Webcomics: The Window Into the Queer Soul

"When We Hold Hands" by Erika Moen

The Toronto Comic Art Festival hit town earlier this month (or, really, last month), bringing with it indie artists, fledgling publishing companies, hordes of Canadian fans, and webcomic artists in droves. Among the festivities of the weekend, they held a queer coffee night, highlighting LGBTQ (emphasis on the Q) artists and publications (watch out for my reviews of ‘Pride High’ and other Rainbow Press releases in coming weeks). Erika Moen was one of the featured artists. Moen is one of my personal heroes – a fact I gushed to her in person last year while she drew herself farting onto the inside cover of her book – a young queer woman who kept a comic diary of her life before striking out as a freelance artist. The comic, DAR, deals with her confused feelings for a dude, her experiences coming out as a lesbian, her strange octopus tentacle fetish, tattoos and haircuts, and her confused feelings for a dude (now her husband). Not exactly the comic fodder you’ll see in the next weekly from Marvel or DC.

Webcomics offer a unique platform for the kinds of queer issues that gay people deal with on a daily basis. Because the artists are usually independent, there is no Comic Code Authority to appease and no bosses cutting storylines because they might offend readers. Instead of having a character’s faggotry (to quote Saved!) be the storyline of the week, it is often instead a part of the fabric of the comic’s universe that is no more remarkable than another character’s neon green hair. Instead of being treated delicately at the risk of offense, it is dealt with frankly and humourously, and thus in most cases a lot more truthfully than what could be produced by a larger company.

Which is all awesome.

I am especially proud (like I personally had something to do with it) of webcomics that aren’t about gay characters – they just happen to have the occasional gay character or two hanging out in their ranks. When I was talking to my wife about this article and coming up with the following list, her general response was “There isn’t a gay character in that – is there?” when I reminded her that one of the main characters was, in fact, queer as a three-dollar bill. These are some of my favourites in this category, all of them well-known:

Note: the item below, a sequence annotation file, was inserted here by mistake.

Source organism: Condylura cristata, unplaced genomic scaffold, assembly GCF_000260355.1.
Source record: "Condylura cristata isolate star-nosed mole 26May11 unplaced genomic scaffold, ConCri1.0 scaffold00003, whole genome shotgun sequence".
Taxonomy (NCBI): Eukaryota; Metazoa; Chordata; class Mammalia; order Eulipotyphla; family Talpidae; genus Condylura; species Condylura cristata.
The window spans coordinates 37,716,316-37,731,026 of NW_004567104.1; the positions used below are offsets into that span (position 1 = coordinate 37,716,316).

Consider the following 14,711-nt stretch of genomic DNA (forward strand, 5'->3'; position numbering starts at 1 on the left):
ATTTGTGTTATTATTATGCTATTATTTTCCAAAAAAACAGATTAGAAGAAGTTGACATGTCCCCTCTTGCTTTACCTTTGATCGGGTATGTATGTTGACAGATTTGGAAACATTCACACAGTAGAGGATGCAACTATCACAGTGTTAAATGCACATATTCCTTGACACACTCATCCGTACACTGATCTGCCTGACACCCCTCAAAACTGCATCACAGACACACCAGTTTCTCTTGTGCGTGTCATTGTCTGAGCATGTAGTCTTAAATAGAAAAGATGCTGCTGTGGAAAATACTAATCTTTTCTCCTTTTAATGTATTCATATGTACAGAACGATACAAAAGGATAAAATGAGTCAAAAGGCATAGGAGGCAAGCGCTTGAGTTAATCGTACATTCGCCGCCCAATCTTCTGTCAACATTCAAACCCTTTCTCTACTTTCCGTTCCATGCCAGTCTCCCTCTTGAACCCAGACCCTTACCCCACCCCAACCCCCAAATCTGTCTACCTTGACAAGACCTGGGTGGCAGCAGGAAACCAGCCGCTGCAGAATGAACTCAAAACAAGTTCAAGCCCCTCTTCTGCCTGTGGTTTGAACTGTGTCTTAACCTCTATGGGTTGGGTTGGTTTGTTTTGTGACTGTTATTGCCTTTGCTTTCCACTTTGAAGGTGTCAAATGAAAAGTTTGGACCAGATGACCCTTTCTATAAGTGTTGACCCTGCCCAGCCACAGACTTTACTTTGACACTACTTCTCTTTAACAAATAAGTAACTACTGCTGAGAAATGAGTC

• Questionable Content by Jeph Jacques. Never one to shy away from fart jokes and horrible sexual innuendo, Jeph introduced a wee dyke named Tai to teach us about the wonders of college lesbians and polyamoury.
  • Girls With Slingshots by Danielle Corsetto. My wife utterly forgot that Thea, a main character from the beginning, is gay – despite the fact that the current storyline is all about her meeting her new girlfriend’s family and friends. Which is just as awkward as it would be for any straight girl or guy. Thea is also the Safe Lesbian Sex Angel.
  • Shortpacked! by David Willis. One of Walky’s many, many, many comics, the anchor character Ethan is, finally, gay. He started off the comic as undecided or undeclared, but is now in one of the most adorable relationships involving Transformers roleplaying in the bedroom I have ever read. There is also the doomed Leslie who is in a relationship with confused straight girl Robin.
  • Hijinks Ensue by Joel Watson. I talked with Joel at the recent TCAF about Josh, his big bald bear. He said that he didn’t even think about it when he was first writing the comic. He put his friends in it, and his friend happened to be gay, and then a hundred strips in or so his new boyfriend had to face the Three Bears in a Scott Pilgrim-style showdown.

And then there’s the comics which deal directly with gay issues, which are equally as important – if not more so. While the four comics above are awesome examples of how gay people are part of everyday life without having to be treated specially, the four comics below reveal the very special everyday life of gay people. The challenges we face (“That guy just asked if I was a girl . . .”, and the unique triumphs (“He called me ‘sir’!”). And how weird it is to deal with people. These are definitely not your Marvel fodder. Which, I think, represents a loss on Marvel’s part.

  • Curvy by Sylvan Migdal. This one is definitely NSFW, sorry kiddos. Lots of monochromatic lesbian sex.
  • Rooster Tails by Sam Orchard. A comic diary from a New Zealand transman, in a relationship with another transman, both of whom are transitioning in different ways and at different speeds.
  • The Princess by Christine Smith. Little Seth just wants to play dress-up. After fighting with his mom and getting back-up from his dad, Seth becomes Princess Sarah! One little transgirl’s story of acceptance and change and being crushed on by confused straight boys.
  • DAR: A Super Girly Top Secret Webcomic by Erika Moen. Sadly, DAR has ended its run, but is still available online and in two paperback volumes. Erika’s also released mini-comics and pamphlets like Girl Fuck. She talks about everything from the importance of a haircut to one’s self-image to farting while cuddling – both issues which figure largely in my own marriage.

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